The joke about Sullivan hiring anyone as a policy adviser is that Sullivan’s policy has been fixed since he first started out as a DA: Go for the maximum charge for just about every offender. Sullivan refuses to cut plea deals (though Tom Finneran managed to get one), instead demanding that his prosecutors pile charges on a defendant, often using previous convictions at the state level to trigger higher mandatory-minimum sentences and boost the severity of the federal charges.So be prepared to be treated like someone who committed murder with a stolen gun just because you wrote "Y" instead of "Yes."
This approach has created friction between Sullivan’s office and federal judges, who find his philosophy mindless and demeaning not just to defendants but also to attorneys, judges, and Lady Justice herself. In 2004, two federal judges offered rare public rebukes of Sullivan’s tactics. U.S. District Court Judge Mark Wolf castigated Sullivan for tying up the courts with penny-ante street-crime cases , and U.S. District Court Judge William Young hammered Sullivan’s office for evincing “a moral code more suited to the alleys of Baghdad than the streets of Boston” and adopting a mindset that “reveals such callous indifference to innocent human life as would gag any fair-minded observer.”
Sullivan has often said he doesn’t care if he annoys judges; by his reckoning, the more cases you’ve gotten to trial, the more successful you’ve been, so he’s just kept on pushing more through each year, in the process racking up some of the longest average sentences of any U.S. attorney in the country. But beyond drawing the ire of jurists, Sullivan’s methods have also insulted his own staff. U.S. attorneys working a case typically arrive at a plea deal they feel adequately punishes the defendant while at the same time avoiding a lengthy, costly trial. They then bring the proposed deal to a supervisor for approval, and it continues up the chain from there. Sources say that previous U.S. attorneys, from Bill Weld to Donald K. Stern, took the position that their employees had some idea of what they were doing. Under Sullivan it’s been different. Prosecutors have labored to find what they feel is an appropriate resolution to a case, only to see their agreement rejected out of hand by the boss months later, with an admonishment to go back and seek the maximum charge. Former staffers say the practice has had a disastrous effect on morale, leaving the rank and file to feel they’re merely cogs in Sullivan’s machine.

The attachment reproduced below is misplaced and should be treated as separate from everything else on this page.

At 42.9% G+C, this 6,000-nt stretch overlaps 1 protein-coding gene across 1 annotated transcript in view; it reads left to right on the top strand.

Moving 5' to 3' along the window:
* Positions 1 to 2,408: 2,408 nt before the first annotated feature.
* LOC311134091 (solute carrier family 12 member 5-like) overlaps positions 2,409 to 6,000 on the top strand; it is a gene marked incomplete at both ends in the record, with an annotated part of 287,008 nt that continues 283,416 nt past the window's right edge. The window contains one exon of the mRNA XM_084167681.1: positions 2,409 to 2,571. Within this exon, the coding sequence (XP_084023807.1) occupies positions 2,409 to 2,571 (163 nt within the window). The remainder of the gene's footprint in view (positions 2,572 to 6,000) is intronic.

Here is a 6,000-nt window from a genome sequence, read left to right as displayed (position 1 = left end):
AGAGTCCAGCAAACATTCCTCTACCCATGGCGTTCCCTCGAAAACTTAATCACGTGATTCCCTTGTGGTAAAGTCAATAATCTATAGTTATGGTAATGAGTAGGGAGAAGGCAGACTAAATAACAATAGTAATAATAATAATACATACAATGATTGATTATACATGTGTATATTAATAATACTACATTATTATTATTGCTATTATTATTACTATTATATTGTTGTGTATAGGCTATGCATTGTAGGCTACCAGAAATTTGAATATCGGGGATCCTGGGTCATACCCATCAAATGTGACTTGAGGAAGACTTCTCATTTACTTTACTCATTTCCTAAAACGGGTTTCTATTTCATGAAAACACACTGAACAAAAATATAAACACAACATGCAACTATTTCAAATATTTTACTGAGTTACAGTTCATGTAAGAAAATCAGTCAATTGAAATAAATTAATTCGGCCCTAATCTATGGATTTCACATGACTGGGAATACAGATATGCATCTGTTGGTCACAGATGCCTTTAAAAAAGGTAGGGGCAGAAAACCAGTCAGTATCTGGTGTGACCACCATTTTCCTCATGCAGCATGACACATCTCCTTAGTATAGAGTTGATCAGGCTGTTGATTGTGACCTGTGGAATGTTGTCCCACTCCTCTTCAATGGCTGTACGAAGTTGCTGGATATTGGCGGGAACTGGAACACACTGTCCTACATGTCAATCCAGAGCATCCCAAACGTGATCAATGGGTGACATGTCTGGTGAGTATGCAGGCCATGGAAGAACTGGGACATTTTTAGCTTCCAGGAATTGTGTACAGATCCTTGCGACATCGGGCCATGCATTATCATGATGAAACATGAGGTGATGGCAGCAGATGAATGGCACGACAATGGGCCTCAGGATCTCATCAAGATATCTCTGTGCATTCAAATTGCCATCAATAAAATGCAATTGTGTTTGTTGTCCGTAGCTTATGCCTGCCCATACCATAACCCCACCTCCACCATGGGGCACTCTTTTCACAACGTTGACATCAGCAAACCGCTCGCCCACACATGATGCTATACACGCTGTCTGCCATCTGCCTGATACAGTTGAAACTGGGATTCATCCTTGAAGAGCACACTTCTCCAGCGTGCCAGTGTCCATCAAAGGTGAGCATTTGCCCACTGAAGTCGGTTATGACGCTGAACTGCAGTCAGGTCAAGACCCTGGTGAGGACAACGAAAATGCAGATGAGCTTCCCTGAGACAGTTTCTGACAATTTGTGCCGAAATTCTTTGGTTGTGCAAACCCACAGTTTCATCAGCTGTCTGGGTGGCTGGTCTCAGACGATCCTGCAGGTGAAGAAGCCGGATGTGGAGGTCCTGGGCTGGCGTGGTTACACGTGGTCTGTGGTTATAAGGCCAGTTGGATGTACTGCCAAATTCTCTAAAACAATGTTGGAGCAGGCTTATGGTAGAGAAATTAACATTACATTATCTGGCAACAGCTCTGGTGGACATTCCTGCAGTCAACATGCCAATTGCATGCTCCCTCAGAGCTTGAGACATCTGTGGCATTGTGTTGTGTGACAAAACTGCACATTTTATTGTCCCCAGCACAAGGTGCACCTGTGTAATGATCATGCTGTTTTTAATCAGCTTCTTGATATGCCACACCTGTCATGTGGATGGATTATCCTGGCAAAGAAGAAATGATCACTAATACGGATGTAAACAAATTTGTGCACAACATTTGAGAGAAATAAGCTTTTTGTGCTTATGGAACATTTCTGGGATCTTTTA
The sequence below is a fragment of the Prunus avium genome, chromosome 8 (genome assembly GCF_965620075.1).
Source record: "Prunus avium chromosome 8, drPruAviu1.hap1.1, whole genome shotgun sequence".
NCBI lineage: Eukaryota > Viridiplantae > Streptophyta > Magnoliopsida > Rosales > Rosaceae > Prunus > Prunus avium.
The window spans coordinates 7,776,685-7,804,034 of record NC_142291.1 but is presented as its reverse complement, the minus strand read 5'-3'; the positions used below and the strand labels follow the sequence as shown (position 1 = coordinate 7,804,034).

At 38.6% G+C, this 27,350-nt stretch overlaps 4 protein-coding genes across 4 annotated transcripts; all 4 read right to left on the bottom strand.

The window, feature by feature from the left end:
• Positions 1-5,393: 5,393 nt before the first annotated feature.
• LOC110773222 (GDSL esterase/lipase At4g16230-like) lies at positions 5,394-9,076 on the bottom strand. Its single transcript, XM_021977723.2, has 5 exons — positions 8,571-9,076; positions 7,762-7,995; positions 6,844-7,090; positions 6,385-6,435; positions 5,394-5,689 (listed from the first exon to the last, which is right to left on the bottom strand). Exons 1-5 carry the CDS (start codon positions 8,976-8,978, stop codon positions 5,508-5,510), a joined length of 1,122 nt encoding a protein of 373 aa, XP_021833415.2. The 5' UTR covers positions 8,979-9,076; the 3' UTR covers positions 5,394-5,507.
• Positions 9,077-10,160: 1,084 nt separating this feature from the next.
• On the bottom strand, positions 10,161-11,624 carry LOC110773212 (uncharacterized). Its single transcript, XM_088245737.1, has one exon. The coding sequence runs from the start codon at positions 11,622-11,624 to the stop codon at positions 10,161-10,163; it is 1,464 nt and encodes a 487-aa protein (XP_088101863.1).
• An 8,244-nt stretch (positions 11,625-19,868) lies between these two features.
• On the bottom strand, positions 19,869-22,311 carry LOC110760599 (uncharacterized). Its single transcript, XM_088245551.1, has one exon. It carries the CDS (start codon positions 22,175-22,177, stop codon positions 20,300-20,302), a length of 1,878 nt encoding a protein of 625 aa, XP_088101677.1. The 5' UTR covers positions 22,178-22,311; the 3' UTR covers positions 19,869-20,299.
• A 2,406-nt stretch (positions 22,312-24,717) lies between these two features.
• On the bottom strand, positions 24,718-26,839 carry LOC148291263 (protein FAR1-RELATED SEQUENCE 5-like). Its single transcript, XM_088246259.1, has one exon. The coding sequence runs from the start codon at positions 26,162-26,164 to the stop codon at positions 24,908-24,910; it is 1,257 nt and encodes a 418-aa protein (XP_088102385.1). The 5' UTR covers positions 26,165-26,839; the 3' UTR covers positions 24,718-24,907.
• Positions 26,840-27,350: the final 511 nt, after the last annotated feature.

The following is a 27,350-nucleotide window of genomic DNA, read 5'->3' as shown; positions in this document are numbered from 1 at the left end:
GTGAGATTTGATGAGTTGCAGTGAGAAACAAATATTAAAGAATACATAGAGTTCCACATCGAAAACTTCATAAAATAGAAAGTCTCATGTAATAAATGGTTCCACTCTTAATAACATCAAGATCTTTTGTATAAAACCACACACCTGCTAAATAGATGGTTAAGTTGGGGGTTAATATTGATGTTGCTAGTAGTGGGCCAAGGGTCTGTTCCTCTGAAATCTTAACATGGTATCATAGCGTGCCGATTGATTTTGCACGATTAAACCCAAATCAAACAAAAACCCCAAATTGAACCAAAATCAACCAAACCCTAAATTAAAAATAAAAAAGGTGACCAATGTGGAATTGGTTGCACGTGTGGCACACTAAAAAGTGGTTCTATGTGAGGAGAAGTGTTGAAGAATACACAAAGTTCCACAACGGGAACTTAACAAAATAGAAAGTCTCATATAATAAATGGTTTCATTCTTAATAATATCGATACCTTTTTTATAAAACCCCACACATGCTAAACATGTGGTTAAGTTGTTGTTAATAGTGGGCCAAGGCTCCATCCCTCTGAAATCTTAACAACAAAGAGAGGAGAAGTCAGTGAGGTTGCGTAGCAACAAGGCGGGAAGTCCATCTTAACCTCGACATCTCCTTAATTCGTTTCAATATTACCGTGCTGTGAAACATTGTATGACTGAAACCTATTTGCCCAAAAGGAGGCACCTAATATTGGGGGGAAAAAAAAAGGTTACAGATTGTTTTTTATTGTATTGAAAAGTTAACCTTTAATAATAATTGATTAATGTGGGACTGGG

And when those cogs squeak, sources say, they sometimes find themselves removed from the picture.
He's only enforcing existing laws. Remember that.
More on Sullivan at The War On Guns.